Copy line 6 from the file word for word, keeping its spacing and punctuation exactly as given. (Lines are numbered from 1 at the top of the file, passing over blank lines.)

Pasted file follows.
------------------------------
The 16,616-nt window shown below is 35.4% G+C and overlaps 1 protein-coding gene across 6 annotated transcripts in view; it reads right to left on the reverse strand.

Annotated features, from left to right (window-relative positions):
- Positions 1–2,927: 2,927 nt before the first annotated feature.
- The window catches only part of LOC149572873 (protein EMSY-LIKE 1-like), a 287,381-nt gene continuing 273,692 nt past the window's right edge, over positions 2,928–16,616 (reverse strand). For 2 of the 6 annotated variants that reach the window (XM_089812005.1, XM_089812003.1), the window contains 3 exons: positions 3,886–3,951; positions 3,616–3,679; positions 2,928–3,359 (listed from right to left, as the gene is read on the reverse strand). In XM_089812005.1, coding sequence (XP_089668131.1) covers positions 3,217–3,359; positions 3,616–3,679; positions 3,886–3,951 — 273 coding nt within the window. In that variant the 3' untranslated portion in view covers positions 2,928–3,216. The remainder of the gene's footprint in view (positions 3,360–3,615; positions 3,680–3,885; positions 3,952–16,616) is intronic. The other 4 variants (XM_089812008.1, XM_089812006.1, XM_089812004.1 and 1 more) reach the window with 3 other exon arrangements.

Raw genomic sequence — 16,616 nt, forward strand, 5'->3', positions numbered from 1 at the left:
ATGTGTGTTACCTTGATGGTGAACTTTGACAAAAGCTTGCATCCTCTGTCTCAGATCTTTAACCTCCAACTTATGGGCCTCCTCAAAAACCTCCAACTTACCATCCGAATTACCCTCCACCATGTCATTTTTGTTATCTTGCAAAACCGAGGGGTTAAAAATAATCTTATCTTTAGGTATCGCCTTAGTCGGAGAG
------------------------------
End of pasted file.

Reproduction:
ATGTGTGTTACCTTGATGGTGAACTTTGACAAAAGCTTGCATCCTCTGTCTCAGATCTTTAACCTCCAACTTATGGGCCTCCTCAAAAACCTCCAACTTACCATCCGAATTACCCTCCACCATGTCATTTTTGTTATCTTGCAAAACCGAGGGGTTAAAAATAATCTTATCTTTAGGTATCGCCTTAGTCGGAGAG